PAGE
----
• There has been a decline in the state of science since the mid-twentieth century. The kind of fraud that allowed Diederik Stapel to publish numerous papers unchecked could not have happened fifty years ago. There was fraud, but nothing so extensive and long lasting.

      Moreover, the level of ignorance of the press as well as the willingness of scientists and reporters to let their agendas run hog wild, regardless of the facts, has gotten way out of control, and is far worse than it was forty years ago. More importantly, too many people in these fields don’t seem to care anymore if fraud is exposed. Witness the willingness of the climate science field to close their eyes to the corruption exposed by the climategate emails.

      Similarly, plagerism and made-up news stories were once extremely rare events in journalism. When they happened, they were big news, and resulted in the immediate end to the career of the journalist who did it. Today however, the entire field shrugs its shoulders and the guilty parties continue their careers as if nothing happened. And it happens now frequently, much more than in the past.

      • Patrick Ritchie says:

        Do you have data to back up these claims?

        • Pzatchok says:

          Isn’t that like asking to prove a negative.

          • Patrick Ritchie says:

            No, and I was not asking for proof. I am asking what data Bob used to form his opinion.

            30 minutes with Google provided the following articles:

            Science publishing: The trouble with retractions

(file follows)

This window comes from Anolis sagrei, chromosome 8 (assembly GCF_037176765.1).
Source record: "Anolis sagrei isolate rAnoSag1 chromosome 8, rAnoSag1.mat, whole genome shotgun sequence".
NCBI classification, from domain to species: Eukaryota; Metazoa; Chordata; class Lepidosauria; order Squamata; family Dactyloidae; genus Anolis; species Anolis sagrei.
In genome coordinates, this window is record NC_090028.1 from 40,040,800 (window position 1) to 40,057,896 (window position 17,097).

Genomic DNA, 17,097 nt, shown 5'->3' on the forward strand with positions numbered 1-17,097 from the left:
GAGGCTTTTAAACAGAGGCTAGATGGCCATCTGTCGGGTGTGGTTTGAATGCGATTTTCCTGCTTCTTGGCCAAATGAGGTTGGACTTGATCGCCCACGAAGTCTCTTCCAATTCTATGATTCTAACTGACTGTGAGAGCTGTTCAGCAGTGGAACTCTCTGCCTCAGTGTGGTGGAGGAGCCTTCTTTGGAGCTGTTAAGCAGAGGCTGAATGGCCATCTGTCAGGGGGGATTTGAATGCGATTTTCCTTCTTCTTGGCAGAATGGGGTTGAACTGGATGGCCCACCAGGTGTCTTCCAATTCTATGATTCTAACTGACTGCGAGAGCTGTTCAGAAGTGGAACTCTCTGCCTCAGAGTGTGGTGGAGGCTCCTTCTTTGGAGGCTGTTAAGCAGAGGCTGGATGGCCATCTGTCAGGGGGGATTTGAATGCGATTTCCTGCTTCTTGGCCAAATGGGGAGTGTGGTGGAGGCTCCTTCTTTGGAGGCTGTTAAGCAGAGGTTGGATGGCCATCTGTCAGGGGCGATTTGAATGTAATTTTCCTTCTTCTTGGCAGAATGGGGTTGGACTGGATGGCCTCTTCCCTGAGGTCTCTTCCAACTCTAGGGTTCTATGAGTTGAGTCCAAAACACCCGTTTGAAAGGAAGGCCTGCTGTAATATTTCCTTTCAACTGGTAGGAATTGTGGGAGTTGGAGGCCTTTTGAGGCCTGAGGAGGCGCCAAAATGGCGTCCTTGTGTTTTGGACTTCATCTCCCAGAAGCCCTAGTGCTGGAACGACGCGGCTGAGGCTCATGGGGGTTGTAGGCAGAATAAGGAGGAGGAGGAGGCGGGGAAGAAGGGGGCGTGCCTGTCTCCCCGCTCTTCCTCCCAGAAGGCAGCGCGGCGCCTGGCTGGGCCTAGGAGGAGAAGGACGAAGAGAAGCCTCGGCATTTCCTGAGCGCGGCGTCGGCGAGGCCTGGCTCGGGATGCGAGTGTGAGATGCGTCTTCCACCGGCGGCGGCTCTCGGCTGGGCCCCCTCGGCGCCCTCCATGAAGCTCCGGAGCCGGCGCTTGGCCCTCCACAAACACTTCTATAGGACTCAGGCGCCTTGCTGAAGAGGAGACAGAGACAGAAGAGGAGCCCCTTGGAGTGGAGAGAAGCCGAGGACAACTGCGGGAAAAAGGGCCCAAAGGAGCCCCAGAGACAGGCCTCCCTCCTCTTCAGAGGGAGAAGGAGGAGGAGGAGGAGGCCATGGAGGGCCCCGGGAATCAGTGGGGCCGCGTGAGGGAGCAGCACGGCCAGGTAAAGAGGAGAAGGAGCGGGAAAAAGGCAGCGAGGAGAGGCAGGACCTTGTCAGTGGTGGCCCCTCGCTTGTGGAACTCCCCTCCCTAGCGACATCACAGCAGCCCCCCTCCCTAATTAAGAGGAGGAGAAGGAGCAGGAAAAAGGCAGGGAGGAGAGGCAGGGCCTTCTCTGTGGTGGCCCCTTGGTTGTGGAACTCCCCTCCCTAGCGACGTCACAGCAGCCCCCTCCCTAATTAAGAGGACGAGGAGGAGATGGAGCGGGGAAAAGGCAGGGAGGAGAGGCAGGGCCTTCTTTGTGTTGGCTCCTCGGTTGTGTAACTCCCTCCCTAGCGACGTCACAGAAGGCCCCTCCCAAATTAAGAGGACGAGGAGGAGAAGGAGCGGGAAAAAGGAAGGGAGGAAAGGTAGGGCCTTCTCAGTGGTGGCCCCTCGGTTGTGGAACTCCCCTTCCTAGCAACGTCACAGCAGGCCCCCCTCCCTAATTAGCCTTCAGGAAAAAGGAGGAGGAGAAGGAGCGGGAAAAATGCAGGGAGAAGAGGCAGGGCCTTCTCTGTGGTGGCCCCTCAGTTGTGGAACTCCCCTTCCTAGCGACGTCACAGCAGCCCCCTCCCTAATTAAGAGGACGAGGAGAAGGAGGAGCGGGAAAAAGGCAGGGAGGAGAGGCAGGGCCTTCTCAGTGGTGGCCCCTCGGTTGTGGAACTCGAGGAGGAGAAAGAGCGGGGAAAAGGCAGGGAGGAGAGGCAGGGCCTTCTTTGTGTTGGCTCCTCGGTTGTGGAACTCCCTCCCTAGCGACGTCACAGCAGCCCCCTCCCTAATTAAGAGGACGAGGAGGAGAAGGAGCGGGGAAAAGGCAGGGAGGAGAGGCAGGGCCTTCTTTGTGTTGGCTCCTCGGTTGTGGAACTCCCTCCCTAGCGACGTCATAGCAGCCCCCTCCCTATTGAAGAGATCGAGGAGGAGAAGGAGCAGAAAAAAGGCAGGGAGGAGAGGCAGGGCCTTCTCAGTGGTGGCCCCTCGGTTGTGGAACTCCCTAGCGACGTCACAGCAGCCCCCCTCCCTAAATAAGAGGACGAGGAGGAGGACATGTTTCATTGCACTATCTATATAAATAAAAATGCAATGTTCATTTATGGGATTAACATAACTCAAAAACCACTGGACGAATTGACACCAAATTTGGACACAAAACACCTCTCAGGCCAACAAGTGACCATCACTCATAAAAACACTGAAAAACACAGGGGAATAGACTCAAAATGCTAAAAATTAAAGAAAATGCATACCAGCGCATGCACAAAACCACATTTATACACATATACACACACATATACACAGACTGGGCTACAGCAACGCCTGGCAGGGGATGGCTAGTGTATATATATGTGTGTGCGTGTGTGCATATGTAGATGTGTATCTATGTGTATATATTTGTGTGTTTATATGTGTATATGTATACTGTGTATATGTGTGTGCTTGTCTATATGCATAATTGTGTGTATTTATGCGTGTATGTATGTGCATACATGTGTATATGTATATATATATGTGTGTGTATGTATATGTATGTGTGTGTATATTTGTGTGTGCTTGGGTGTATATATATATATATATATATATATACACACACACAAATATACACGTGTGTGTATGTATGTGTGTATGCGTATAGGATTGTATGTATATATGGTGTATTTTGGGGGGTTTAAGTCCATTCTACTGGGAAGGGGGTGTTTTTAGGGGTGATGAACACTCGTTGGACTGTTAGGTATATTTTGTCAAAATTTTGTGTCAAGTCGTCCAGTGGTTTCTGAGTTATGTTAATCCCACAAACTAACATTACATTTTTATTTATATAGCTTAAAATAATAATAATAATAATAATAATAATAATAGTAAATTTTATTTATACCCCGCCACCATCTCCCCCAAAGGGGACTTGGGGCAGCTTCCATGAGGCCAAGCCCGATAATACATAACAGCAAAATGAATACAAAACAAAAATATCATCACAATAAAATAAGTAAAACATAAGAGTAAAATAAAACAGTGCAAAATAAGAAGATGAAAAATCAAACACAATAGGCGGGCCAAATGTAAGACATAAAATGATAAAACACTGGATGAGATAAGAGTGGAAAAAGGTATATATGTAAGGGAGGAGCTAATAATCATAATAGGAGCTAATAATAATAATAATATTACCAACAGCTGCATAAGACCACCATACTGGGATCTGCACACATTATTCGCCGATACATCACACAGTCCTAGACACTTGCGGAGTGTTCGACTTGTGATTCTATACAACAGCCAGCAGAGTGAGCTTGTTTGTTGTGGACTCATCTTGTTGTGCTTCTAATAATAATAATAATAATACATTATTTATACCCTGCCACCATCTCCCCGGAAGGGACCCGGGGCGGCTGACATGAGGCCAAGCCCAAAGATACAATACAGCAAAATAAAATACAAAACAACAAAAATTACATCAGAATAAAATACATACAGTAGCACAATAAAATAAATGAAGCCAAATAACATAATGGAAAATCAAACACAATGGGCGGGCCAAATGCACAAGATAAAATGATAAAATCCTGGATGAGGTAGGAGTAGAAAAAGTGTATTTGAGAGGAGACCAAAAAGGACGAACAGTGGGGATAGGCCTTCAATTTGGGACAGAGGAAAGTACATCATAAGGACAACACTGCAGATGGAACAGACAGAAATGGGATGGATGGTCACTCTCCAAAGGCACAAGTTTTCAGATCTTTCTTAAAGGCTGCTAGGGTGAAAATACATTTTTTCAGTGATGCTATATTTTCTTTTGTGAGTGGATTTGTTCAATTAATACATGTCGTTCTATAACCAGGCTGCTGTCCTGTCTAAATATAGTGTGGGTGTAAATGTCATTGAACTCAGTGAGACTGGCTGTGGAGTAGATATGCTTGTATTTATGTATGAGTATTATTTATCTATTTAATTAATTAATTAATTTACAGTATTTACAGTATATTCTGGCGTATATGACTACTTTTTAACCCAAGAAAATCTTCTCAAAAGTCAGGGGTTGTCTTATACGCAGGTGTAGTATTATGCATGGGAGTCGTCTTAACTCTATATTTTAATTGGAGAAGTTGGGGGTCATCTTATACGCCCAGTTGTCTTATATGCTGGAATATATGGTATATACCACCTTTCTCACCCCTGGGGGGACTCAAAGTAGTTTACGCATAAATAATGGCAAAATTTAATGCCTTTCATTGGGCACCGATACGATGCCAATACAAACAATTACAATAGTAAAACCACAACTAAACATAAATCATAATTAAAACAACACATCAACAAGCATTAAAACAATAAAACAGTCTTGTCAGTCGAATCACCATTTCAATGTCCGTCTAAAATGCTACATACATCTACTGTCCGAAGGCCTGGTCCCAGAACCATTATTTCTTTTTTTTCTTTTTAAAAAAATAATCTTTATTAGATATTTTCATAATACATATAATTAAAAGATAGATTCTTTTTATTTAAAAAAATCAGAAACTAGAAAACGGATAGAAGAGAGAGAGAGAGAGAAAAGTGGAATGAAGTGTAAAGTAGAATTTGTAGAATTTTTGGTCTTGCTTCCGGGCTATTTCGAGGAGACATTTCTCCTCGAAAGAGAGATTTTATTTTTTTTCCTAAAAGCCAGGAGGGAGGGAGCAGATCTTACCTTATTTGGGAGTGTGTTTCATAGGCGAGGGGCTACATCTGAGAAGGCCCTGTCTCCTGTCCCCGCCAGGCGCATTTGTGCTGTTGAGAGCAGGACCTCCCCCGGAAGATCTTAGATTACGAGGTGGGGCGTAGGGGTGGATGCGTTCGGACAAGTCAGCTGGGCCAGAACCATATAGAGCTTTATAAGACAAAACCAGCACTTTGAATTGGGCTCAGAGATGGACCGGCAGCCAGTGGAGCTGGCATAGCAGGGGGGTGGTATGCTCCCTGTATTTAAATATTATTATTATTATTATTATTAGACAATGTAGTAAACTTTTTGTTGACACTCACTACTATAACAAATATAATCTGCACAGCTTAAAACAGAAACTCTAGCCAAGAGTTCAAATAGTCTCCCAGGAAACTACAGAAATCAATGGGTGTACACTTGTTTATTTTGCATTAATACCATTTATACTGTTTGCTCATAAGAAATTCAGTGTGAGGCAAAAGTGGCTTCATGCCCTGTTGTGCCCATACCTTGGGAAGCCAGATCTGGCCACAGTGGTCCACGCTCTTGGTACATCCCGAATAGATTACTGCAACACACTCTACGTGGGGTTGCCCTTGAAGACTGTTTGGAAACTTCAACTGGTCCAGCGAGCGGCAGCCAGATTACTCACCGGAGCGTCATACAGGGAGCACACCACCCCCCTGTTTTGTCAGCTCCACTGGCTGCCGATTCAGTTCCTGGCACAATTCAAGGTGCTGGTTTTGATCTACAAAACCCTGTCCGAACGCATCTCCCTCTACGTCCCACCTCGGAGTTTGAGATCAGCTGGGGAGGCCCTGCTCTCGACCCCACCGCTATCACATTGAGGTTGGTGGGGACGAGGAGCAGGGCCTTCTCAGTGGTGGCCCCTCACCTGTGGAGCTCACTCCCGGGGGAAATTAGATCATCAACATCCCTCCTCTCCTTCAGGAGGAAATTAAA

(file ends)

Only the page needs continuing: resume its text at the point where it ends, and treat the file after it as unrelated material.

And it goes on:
Scientific fraud is rife: it’s time to stand up for good science

            Retraction Watch

            Based on these it is safe to say that the number of retractions of scientific papers is rising faster than the rate of publication. The data on the reason for retraction is murkier, but it would appear the proportion of papers retracted due to misconduct is also on the rise.

            This leads more questions: Is the rise of retractions an indication of more fraud? Or better fraud detection mechanisms?

  3. Pzatchok says:

    Glad you found your own proof. Sorry, data.

    More periodicals to publish papers in means they are all looking for more articles to publish.
    Thus they are accepting far more junk just to fill up space and not doing their own due diligence to check for simple errors in the papers.

    Plus I bet some publications have been started with the unscientific purpose of printing papers and articles just to push a political opinion. All so that Prof Crackpot and his friends can say they were published and thus so they can then reference those articles in their own papers and thus look far more professional and believable.

    Almost every global warming paper printed in the last 15 years still references the same three, since disproved, articles. That hockey stick is still floating around.

  4. Md hasan says:

    it is a very nice blog.
    science